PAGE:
A Portadown photographer has been sentenced in what the Judge described as “one of the most audacious acts of voyeurism the court has ever seen”.
Christopher McSherry, of Drumnagoon Meadows, appeared in the dock for sentencing at Omagh Magistrates’ Court on Tuesday.
While McSherry had initially pleaded guilty to a charge of unauthorised access to computer material, at an earlier hearing at Craigavon Magistrates’ Court he was convicted – after pleading not guilty – of six counts of voyeurism against two women.
Deputy District Judge Trainor sentenced the 35-year-old to a combination order comprising 200 hours of community service and 18 months of probation, alongside imposing a Sexual Offences Prevention Order (SOPO) for a period of five years.
At the outset of Tuesday afternoon’s hearing, the facts of the case were outlined by the prosecution.
The court was told that on August 8, last year, police attended a report of unauthorised access to computer material. They were informed that in 2019, the defendant’s family had discovered images on a tablet that he’d been using.
The images were saved to a Google account in his name and appeared to have been uploaded to the account in May 2018, subsequently being sent to the deleted folder in the account on February 23, 2019, two days after he was made aware the images were discovered.
The images appeared to be of an explicit nature and appeared to have been intercepted from Facebook Messenger without permission.
There were also images of two unknown women in a state of undress, which appeared to have been captured without consent when the women were within the privacy of their own homes.
On October 18, 2022, the defendant made admissions at interview to the unauthorised access of the computer material and also to capturing the images of the two other women without their consent.
He conceded that he had captured the images over a period of three months but suggested there was no sexual motive.
He then provided the names of the victims and the police recorded statements of complaint. From these statements he was informed the matter would be reported to the Public Prosecution Service (PPS).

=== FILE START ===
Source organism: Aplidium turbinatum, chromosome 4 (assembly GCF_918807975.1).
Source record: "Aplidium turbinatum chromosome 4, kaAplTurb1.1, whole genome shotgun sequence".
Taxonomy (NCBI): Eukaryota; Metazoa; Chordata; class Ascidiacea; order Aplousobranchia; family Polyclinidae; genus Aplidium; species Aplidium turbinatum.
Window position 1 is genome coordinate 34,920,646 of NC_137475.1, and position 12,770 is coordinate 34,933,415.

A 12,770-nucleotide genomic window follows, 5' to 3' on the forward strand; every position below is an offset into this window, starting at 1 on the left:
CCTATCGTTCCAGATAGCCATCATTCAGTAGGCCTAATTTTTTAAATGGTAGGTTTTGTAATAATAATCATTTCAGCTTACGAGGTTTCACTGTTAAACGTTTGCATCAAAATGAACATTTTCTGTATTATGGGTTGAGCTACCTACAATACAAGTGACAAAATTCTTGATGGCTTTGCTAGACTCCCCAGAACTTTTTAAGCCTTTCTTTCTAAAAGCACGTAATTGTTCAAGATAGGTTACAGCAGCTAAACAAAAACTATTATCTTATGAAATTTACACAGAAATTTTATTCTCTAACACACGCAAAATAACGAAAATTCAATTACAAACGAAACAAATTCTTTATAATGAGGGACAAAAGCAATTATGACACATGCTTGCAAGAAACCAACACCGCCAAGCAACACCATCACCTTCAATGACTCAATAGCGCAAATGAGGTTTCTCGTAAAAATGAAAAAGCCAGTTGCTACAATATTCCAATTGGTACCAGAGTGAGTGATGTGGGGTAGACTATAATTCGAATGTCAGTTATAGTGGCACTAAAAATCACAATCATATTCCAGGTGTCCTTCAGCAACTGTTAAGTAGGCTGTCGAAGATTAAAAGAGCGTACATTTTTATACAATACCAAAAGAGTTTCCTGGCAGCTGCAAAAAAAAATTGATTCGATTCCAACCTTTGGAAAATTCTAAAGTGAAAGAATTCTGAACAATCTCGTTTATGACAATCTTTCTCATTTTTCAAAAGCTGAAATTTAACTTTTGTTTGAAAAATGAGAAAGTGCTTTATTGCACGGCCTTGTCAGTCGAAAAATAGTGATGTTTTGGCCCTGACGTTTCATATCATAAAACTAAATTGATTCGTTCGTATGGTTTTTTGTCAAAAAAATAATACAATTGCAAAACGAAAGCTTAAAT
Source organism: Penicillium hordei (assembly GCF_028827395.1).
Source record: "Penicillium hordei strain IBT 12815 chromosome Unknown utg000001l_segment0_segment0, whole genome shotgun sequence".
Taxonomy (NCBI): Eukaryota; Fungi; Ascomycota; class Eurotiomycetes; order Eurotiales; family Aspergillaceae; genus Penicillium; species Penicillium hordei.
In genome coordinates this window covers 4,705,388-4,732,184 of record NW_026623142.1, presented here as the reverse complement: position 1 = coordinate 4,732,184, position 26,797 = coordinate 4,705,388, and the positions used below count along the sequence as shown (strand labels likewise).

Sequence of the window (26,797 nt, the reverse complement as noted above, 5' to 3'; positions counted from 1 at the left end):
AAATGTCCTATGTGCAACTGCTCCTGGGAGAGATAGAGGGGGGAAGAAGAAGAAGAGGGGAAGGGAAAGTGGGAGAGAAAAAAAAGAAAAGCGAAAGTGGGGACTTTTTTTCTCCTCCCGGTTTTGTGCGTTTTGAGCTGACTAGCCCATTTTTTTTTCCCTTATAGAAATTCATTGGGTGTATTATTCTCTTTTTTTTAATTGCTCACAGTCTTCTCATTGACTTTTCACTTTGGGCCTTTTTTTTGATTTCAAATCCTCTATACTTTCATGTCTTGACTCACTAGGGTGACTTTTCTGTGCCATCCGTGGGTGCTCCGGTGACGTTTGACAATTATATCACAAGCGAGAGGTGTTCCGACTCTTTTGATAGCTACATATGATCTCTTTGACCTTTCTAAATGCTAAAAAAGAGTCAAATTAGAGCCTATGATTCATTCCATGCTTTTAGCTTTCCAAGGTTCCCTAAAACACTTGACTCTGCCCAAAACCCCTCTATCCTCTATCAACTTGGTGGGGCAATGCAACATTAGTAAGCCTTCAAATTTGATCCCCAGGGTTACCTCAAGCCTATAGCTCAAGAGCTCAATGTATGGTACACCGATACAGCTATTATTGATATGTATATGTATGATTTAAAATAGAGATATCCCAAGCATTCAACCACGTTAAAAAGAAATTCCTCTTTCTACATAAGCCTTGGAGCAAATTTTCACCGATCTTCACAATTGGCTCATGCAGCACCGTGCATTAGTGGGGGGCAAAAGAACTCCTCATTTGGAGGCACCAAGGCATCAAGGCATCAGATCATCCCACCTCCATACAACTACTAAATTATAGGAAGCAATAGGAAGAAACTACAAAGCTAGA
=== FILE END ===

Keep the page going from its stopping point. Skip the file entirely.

In the course of interview, it was put to him that one of the victims stated she left her tablet in the house and the first time she became aware it may have been used was when she was blocked on Facebook by the defendant and other people.
The defendant stated that his mother had a similar tablet and he had accessed it thinking it was hers as he used to add things to it for her.
When he switched it on, he was prompted to connect the device to a Google account to update the device so he put in his account details.
He then said that “out of curiosity” he went into a group chat. No one knew he had it at this point and was reading it.
In relation to the initial photographs, he said he wasn’t aware of the photos being downloaded.
In 2019, he said he was making a slideshow of a holiday in Dublin and he had noticed the images on his Google Drive.
Barry McKenna BL, defending, said that it was accepted that these were “serious offences” and that the defendant accepted that the offending has had a “material impact” on the victims, adding that McSherry had instructed him to apologise to the victims on his behalf.
He continued that the defendant had said he came across the material by chance and that “there is no evidence to suggest otherwise”.
In mitigation, he outlined to the court the health and wellbeing circumstances of McSherry, whom he said “does not have good health”.
Deputy District Judge Trainor, passing his sentencing remarks, noted that the charges spanned a period of time and were a “continuous series of offences”.
He further noted that when the matter came to police attention, the defendant had contested the charges “in face of the fact that it was quite obvious you were guilty of them”.
He added that despite the “eloquently expressed” apology, it was clear that the defendant was “understating” his involvement in the matters and that the period of time over which he retained the images was concerning.
He continued: “On top of that, the audacious way in which you subjected that and other females to your intrusion into their lives and their property while they were within their own homes.
“It is in the view of this court, one of the most audacious acts of voyeurism that the court has ever seen.
“It appears that you have not acknowledged the impact of your offending behaviour on females who are not even aware of your presence in and around them.”
Conceding that McSherry had no relevant record and in account of his domestic and health circumstances, Judge Trainor imposed the combination order of 200 hours of community service and 18 months of probation.
A number of additional clauses included that he must reside in an approved address, must not communicate with the victims and must not own or use a device with photographic functions without prior approval.
Judge Trainor further imposed a Sexual Offences Prevention Order (SOPO) for a period of five years in respect of the two victims named in the order.